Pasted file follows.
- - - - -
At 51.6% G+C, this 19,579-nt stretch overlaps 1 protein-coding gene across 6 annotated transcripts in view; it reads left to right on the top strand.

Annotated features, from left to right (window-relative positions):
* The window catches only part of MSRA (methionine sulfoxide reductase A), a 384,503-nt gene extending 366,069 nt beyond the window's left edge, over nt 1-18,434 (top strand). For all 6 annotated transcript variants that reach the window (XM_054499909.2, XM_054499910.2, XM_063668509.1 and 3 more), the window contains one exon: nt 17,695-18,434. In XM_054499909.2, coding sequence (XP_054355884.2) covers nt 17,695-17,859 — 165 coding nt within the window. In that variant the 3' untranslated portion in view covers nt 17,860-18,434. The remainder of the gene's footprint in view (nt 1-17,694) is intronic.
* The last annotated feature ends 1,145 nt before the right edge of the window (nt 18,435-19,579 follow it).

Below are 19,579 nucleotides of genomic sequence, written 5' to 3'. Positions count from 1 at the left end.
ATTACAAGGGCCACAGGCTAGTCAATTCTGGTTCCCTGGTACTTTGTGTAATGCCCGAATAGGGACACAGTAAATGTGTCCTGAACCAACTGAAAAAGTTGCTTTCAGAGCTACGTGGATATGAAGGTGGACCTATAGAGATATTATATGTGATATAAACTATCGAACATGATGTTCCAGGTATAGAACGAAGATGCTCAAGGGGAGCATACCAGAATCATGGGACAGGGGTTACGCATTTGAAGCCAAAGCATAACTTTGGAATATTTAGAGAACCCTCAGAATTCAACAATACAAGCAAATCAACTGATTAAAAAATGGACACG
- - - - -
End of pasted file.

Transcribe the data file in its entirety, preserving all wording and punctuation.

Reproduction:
At 51.6% G+C, this 19,579-nt stretch overlaps 1 protein-coding gene across 6 annotated transcripts in view; it reads left to right on the top strand.

Annotated features, from left to right (window-relative positions):
* The window catches only part of MSRA (methionine sulfoxide reductase A), a 384,503-nt gene extending 366,069 nt beyond the window's left edge, over nt 1-18,434 (top strand). For all 6 annotated transcript variants that reach the window (XM_054499909.2, XM_054499910.2, XM_063668509.1 and 3 more), the window contains one exon: nt 17,695-18,434. In XM_054499909.2, coding sequence (XP_054355884.2) covers nt 17,695-17,859 — 165 coding nt within the window. In that variant the 3' untranslated portion in view covers nt 17,860-18,434. The remainder of the gene's footprint in view (nt 1-17,694) is intronic.
* The last annotated feature ends 1,145 nt before the right edge of the window (nt 18,435-19,579 follow it).

Below are 19,579 nucleotides of genomic sequence, written 5' to 3'. Positions count from 1 at the left end.
ATTACAAGGGCCACAGGCTAGTCAATTCTGGTTCCCTGGTACTTTGTGTAATGCCCGAATAGGGACACAGTAAATGTGTCCTGAACCAACTGAAAAAGTTGCTTTCAGAGCTACGTGGATATGAAGGTGGACCTATAGAGATATTATATGTGATATAAACTATCGAACATGATGTTCCAGGTATAGAACGAAGATGCTCAAGGGGAGCATACCAGAATCATGGGACAGGGGTTACGCATTTGAAGCCAAAGCATAACTTTGGAATATTTAGAGAACCCTCAGAATTCAACAATACAAGCAAATCAACTGATTAAAAAATGGACACG